"Though I received no official response to these sophisticated and elegant tweets to the Illini Athletic Department, I would like to think that Beckman spent the evening prank calling everyone in Illinois named George McLellan and then ordering an absurd amount of hats off an internet haberdashery to hoard in his home's hat annex."
"Tonight we were reminded that Michigan is five years further down the road. Which means we have a long road ahead. The State Farm Center renovations start in a few hours and will run for three years. Let’s hope that when they’re complete, we’re Michigan."
Pictured: Will Gholston; Not pictured: Will Gholston making a play
I'm apparently a blogger of the self-hating variety, as yesterday I re-watched last weekend's Michigan State-Iowa opposite-of-a-barnburner and even sat through both overtimes. The things I do for you people (and a paycheck, I guess).
You probably know the story from this one; MSU couldn't hold on to two different ten-point leads or muster much of anything on offense, improbably losing to a Hawkeye team that averaged 3.7 yards per play after Andrew Maxwell tossed an interception in the second overtime. While this contest was fun for rivalry purposes, it was absolutely terrible for the game of football.
Let's move on to the breakdown while I still have the will to live.
Spread, Pro-Style, or Hybrid? Largely pro-style. State operates from under center on almost all standard downs, only going to the shotgun when they need to put the ball in the air.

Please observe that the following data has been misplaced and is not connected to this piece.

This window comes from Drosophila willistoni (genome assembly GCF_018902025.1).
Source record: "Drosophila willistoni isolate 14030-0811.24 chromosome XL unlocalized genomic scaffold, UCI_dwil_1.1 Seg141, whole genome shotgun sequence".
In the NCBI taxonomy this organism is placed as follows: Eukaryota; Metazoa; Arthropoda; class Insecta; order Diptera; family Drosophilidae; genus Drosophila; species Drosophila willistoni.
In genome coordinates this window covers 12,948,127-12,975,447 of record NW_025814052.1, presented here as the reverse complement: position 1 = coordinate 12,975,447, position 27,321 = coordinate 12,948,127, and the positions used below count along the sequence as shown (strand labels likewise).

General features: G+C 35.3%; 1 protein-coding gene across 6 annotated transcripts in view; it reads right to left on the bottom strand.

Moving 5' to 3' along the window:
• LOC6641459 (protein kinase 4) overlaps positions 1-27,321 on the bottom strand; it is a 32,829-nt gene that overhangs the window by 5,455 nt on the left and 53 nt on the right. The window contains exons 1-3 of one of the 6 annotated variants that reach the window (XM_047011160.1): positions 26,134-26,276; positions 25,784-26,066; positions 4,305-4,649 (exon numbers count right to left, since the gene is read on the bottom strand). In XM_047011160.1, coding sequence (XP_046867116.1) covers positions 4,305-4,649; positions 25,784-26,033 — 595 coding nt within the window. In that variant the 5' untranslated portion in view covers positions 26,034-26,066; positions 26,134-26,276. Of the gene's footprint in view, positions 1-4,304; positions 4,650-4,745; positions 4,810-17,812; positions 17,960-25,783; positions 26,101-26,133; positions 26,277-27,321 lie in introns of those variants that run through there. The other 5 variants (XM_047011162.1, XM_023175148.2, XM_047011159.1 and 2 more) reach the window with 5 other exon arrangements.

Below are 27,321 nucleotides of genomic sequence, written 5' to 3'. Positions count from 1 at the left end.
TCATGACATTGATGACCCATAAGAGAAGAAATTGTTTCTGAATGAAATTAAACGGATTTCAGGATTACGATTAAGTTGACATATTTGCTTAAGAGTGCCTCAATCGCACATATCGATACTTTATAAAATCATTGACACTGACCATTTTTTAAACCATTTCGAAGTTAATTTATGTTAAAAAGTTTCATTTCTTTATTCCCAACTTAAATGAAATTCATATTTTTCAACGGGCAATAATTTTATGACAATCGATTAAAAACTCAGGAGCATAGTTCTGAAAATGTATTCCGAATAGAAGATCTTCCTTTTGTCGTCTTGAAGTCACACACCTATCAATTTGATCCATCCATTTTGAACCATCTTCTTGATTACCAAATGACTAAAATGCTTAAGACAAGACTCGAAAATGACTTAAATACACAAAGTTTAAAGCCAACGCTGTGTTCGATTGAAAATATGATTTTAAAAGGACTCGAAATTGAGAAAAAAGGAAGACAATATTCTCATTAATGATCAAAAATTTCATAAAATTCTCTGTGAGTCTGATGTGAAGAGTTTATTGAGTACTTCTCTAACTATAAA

Basketball on Grass or MANBALL? MSU runs a largely zone-heavy rushing attack, though they'll mix in a heavy dose of POWER and a few isos.
Hurry it up or grind it out? State managed a 42.8% adj. pace last year when they featured an actual passing offense. My guess is that figure will be even lower after this year, becausezzzzzzzzzzzzzzzzzzz*criesinsleep*zzzzzzzzzzz.
Quarterback Dilithium Level (Scale: 1 [Navarre] to 10 [Denard]): Andrew Maxwell does not attempt to scramble or really move outside of the pocket. There's a reason for this. Here's a possibly-generous 3.
Dangerman: I was going to save this for the play breakdown, but whateva I do what I want:
That's LeVeon Bell, obviously, who's rushed for 916 yards and eight touchdowns on 200(!) carries this season. No other player on the Spartans has more than 16 carries. I think they call those "bellhorses" or "workcows" but it's early in the morning so I may be wrong here.
Anyway, the above is a prime example of why Bell is so dangerous. He's very adept at seeing the hole in a zone run and cutting to the backside, as he does above, and his combination of power and athleticism often allows him to make State's rather ineffective blocking irrelevant. Watch the center and right guard on that play; they pull off an effective double of the nose guard, but RG #62—Chris McDonald, reputedly their best lineman—fails to get off the block and chip anyone at the second level—you can see him make a desperation dive for MLB James Morris (#44) far after he has any chance to make a block.
But LeVeon Bell is very, very good, and simply adjusts by juking two linebackers out of their shoes and carrying two defensive backs into the end zone. He will make something out of nothing, and that something will be the majority of the MSU offense.
[Hit THE JUMP for the rest of the breakdown, including the reincarnation of John L. and more evidence that William Gholston is the most overrated player in the Big Ten, and possibly the country.]